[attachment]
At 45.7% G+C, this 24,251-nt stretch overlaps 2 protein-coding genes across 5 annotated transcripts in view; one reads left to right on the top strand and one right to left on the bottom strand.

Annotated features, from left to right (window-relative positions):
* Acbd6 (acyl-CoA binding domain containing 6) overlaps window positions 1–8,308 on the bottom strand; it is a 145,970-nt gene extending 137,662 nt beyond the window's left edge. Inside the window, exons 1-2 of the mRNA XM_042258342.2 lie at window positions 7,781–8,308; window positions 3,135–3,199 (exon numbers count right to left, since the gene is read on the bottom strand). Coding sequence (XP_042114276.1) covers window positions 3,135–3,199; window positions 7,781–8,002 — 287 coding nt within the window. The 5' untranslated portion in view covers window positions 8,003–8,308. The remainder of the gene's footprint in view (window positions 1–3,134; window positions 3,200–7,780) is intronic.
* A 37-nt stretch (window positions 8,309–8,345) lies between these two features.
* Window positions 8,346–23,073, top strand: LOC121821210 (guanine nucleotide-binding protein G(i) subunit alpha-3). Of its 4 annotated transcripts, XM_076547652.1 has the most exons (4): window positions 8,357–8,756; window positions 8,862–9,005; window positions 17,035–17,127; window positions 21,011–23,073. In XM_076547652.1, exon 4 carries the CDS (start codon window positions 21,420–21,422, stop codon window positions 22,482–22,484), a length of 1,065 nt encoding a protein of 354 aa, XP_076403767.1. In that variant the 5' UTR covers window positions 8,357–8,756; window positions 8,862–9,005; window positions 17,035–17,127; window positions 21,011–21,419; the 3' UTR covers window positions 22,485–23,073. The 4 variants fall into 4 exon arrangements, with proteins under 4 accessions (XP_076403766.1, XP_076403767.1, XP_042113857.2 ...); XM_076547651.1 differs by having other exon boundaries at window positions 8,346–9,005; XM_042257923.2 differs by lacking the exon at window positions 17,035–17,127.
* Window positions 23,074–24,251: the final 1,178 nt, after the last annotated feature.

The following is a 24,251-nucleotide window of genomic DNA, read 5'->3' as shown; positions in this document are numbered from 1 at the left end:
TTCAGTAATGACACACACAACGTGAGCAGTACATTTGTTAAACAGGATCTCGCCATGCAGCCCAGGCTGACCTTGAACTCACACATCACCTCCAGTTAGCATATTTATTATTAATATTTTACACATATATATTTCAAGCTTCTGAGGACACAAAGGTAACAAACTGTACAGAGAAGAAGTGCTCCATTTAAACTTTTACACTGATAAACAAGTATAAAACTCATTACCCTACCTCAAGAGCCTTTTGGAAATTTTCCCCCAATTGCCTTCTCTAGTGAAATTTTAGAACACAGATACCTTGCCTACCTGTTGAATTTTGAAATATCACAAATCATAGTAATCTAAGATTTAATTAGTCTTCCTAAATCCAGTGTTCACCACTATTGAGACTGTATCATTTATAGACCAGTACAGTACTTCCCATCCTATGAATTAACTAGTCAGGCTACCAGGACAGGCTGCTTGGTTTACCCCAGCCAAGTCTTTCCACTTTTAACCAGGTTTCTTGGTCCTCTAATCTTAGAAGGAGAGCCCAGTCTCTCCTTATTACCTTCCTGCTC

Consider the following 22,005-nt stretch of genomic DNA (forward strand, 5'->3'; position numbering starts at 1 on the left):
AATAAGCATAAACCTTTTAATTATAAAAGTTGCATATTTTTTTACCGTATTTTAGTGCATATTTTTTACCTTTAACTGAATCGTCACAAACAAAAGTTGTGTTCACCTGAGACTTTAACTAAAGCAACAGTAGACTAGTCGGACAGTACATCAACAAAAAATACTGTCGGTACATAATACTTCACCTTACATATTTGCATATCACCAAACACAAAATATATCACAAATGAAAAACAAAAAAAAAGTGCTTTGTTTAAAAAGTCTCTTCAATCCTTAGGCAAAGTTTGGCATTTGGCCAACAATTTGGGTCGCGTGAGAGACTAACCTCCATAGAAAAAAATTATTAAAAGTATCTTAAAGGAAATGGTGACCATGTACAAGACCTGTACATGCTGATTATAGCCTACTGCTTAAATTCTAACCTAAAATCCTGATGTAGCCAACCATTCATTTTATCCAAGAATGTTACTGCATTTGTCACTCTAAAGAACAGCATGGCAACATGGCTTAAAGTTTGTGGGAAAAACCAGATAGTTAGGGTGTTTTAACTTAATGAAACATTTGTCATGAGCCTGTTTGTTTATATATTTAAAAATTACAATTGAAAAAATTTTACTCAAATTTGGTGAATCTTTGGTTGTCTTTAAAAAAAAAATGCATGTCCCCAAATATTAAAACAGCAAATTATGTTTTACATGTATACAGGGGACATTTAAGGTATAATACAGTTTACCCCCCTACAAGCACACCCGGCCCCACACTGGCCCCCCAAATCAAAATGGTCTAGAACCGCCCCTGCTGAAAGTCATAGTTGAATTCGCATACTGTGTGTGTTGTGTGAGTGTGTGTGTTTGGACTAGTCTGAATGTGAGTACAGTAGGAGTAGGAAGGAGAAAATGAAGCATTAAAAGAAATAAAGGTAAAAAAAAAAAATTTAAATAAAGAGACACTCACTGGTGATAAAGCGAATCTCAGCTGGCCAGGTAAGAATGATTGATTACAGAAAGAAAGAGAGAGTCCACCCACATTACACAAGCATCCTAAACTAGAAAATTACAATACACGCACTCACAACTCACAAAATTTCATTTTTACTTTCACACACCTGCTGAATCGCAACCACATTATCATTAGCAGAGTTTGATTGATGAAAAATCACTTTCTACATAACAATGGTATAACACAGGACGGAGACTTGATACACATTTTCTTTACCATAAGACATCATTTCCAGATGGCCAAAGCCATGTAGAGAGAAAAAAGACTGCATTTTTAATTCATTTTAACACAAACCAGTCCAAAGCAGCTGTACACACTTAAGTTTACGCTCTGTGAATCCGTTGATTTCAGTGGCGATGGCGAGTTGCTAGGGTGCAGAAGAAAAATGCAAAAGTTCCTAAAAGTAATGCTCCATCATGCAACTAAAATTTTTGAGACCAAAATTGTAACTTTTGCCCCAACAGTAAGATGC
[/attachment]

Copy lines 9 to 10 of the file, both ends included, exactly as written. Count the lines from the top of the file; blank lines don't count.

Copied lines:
Consider the following 22,005-nt stretch of genomic DNA (forward strand, 5'->3'; position numbering starts at 1 on the left):
AATAAGCATAAACCTTTTAATTATAAAAGTTGCATATTTTTTTACCGTATTTTAGTGCATATTTTTTACCTTTAACTGAATCGTCACAAACAAAAGTTGTGTTCACCTGAGACTTTAACTAAAGCAACAGTAGACTAGTCGGACAGTACATCAACAAAAAATACTGTCGGTACATAATACTTCACCTTACATATTTGCATATCACCAAACACAAAATATATCACAAATGAAAAACAAAAAAAAAGTGCTTTGTTTAAAAAGTCTCTTCAATCCTTAGGCAAAGTTTGGCATTTGGCCAACAATTTGGGTCGCGTGAGAGACTAACCTCCATAGAAAAAAATTATTAAAAGTATCTTAAAGGAAATGGTGACCATGTACAAGACCTGTACATGCTGATTATAGCCTACTGCTTAAATTCTAACCTAAAATCCTGATGTAGCCAACCATTCATTTTATCCAAGAATGTTACTGCATTTGTCACTCTAAAGAACAGCATGGCAACATGGCTTAAAGTTTGTGGGAAAAACCAGATAGTTAGGGTGTTTTAACTTAATGAAACATTTGTCATGAGCCTGTTTGTTTATATATTTAAAAATTACAATTGAAAAAATTTTACTCAAATTTGGTGAATCTTTGGTTGTCTTTAAAAAAAAAATGCATGTCCCCAAATATTAAAACAGCAAATTATGTTTTACATGTATACAGGGGACATTTAAGGTATAATACAGTTTACCCCCCTACAAGCACACCCGGCCCCACACTGGCCCCCCAAATCAAAATGGTCTAGAACCGCCCCTGCTGAAAGTCATAGTTGAATTCGCATACTGTGTGTGTTGTGTGAGTGTGTGTGTTTGGACTAGTCTGAATGTGAGTACAGTAGGAGTAGGAAGGAGAAAATGAAGCATTAAAAGAAATAAAGGTAAAAAAAAAAAATTTAAATAAAGAGACACTCACTGGTGATAAAGCGAATCTCAGCTGGCCAGGTAAGAATGATTGATTACAGAAAGAAAGAGAGAGTCCACCCACATTACACAAGCATCCTAAACTAGAAAATTACAATACACGCACTCACAACTCACAAAATTTCATTTTTACTTTCACACACCTGCTGAATCGCAACCACATTATCATTAGCAGAGTTTGATTGATGAAAAATCACTTTCTACATAACAATGGTATAACACAGGACGGAGACTTGATACACATTTTCTTTACCATAAGACATCATTTCCAGATGGCCAAAGCCATGTAGAGAGAAAAAAGACTGCATTTTTAATTCATTTTAACACAAACCAGTCCAAAGCAGCTGTACACACTTAAGTTTACGCTCTGTGAATCCGTTGATTTCAGTGGCGATGGCGAGTTGCTAGGGTGCAGAAGAAAAATGCAAAAGTTCCTAAAAGTAATGCTCCATCATGCAACTAAAATTTTTGAGACCAAAATTGTAACTTTTGCCCCAACAGTAAGATGC